Low HbA1c is as bad or worse than high HbA1c in non-diabetics
This study looked at roughly 14,000 NHANES III participants that were not diabetic. I think this is an important distinction because it looks at differences in normal range, "free", if you will, of what the frank hyperglycemia associated with metabolic dysfunction might do to mean and/or median values. Here is the hazard ratio plot:
To repeat from the caption -- HbA1c of 4.3% corresponds with the 2.5th percentile meaning only 2.5% of non-diabetics have levels this low (this percentage would be even lower for the entire population including diabetics). I would note that the 50th percentile (aka the median) is at 5.3%, but you go all the way up to the 90th percentile and reach a whopping 5.9%. Conversely you go all the way down to the 10th percentile at only 4.7%. It looks like the distribution is pretty uniform so I estimated the other major percentiles below (exact values shaded light gray):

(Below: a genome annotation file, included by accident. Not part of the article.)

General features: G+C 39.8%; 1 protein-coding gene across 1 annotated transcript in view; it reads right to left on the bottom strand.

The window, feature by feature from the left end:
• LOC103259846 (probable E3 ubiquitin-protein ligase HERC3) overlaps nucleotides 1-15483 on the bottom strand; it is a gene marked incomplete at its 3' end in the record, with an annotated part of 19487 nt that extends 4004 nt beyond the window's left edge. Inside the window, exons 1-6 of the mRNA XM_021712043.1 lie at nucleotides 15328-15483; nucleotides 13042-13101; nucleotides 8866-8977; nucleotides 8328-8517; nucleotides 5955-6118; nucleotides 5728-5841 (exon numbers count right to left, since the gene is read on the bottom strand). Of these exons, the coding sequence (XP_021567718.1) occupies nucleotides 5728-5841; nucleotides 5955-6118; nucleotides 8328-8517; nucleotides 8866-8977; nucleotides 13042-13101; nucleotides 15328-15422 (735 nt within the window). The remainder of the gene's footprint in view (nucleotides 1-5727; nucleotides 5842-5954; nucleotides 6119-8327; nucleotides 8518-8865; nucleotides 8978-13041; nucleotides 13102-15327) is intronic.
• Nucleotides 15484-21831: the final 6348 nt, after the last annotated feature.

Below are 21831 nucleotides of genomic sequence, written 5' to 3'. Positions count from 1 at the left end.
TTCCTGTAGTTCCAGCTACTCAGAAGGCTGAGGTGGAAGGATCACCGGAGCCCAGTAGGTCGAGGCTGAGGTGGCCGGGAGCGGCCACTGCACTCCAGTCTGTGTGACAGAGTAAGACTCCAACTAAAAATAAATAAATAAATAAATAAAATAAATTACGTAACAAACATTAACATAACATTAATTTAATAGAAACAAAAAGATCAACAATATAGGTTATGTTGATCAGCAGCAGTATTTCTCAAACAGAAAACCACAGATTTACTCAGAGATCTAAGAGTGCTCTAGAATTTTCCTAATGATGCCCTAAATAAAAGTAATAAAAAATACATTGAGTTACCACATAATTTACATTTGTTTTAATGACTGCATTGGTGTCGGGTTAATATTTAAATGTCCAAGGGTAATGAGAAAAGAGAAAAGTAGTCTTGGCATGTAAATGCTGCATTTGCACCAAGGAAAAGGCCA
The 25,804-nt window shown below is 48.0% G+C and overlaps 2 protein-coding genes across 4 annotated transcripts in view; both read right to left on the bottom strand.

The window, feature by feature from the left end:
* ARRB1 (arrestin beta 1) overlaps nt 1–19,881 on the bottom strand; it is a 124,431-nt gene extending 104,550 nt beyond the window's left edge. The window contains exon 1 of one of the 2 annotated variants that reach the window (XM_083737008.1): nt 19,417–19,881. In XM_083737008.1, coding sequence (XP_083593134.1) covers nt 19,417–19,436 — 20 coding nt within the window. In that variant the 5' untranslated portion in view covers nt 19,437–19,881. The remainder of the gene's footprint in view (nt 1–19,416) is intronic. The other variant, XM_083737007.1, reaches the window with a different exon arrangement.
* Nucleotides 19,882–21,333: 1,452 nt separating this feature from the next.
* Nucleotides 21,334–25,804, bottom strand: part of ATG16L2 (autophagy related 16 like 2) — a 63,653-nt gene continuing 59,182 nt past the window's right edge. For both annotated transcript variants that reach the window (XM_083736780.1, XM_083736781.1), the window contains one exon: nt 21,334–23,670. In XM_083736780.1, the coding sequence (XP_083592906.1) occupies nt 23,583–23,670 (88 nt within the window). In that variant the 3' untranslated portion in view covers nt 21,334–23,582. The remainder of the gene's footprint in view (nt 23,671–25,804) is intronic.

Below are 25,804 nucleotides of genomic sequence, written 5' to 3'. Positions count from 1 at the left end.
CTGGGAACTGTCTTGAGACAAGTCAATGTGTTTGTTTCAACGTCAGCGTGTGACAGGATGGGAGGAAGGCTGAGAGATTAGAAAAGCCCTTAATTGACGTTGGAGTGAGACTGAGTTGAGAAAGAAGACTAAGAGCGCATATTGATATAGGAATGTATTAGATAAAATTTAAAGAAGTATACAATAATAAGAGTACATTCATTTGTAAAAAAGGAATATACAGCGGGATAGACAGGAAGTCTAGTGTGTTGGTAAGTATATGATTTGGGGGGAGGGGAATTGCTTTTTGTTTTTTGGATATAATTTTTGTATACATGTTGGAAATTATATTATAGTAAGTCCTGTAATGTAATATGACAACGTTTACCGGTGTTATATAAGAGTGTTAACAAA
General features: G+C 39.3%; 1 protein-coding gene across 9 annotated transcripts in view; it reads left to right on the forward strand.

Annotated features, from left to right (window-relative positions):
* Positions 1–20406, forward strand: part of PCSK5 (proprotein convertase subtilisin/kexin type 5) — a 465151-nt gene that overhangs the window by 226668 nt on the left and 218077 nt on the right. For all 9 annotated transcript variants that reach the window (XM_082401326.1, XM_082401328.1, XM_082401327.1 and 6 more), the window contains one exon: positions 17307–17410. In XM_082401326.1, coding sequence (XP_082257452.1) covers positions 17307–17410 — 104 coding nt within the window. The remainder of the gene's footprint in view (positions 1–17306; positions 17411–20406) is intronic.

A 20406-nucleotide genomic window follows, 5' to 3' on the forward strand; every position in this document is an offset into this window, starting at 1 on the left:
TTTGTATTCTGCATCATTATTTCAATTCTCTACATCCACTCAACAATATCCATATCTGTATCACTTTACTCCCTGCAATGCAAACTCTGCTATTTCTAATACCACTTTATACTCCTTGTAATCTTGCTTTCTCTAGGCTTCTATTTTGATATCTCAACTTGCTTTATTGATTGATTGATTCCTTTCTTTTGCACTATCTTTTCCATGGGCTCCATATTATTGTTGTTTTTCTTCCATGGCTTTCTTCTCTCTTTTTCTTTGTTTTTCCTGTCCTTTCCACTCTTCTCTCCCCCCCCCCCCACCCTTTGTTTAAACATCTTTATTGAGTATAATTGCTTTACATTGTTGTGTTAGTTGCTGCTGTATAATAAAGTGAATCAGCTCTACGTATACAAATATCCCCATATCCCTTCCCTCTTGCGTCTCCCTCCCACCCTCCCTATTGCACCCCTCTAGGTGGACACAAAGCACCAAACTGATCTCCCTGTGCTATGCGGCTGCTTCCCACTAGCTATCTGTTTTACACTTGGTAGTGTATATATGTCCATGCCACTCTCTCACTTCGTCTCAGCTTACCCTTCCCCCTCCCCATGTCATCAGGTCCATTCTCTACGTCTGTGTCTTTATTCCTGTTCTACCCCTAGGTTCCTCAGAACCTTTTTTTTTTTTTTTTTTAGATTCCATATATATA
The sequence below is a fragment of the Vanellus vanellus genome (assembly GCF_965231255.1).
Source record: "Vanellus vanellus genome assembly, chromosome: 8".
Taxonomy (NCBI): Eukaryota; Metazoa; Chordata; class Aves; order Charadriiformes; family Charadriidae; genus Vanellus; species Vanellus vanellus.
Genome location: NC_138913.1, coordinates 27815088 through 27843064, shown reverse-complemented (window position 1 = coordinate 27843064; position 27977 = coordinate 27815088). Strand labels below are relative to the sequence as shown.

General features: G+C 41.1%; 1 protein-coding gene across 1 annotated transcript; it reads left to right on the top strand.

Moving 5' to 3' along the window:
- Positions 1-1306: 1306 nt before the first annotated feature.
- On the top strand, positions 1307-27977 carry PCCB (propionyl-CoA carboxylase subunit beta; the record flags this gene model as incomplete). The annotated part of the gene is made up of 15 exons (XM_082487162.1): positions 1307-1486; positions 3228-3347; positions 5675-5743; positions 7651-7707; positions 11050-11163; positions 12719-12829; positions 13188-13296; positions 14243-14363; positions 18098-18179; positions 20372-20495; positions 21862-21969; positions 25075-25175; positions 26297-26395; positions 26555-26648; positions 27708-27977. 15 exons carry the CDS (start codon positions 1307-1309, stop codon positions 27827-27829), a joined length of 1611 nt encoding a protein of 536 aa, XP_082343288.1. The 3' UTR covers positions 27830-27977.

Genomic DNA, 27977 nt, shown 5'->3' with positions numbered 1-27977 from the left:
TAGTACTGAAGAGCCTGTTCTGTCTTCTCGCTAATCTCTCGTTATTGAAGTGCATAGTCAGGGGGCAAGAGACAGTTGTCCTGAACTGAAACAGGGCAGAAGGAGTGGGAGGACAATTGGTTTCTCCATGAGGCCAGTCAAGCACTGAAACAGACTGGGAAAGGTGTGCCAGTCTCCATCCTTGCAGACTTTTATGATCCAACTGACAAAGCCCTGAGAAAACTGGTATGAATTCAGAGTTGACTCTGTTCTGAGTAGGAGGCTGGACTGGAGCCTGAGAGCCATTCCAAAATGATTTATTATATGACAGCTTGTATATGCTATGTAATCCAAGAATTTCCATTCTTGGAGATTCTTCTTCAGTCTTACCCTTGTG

The middle 80% of non-diabetics have a range of HbA1c from 4.7 to 5.9% ... a difference of a mere 1.2% ... the interquartile range is a mere 3/4ths of a percentage point!! The first reality about HbA1c, therefore, is that there isn't much difference in the normal range.
... Participants with a low HbA1c (< 4.0%) had the highest levels of mean red blood cell volume, ferritin, and liver enzymes and the lowest levels of mean total cholesterol and diastolic blood pressure compared with their counterparts with HbA1c levels between 4.0% and 6.4%. An HbA1c < 4.0% versus 5.0% to 5.4% was associated with an increased risk of all-cause mortality (HR, 3.73; 95% CI, 1.45 to 9.63) after adjustment for age, race-ethnicity, and sex. This association was attenuated but remained statistically significant after further multivariable adjustment for lifestyle, cardiovascular factors, metabolic factors, red blood cell indices, iron storage indices, and liver function indices (HR, 2.90; 95% CI, 1.25 to 6.76).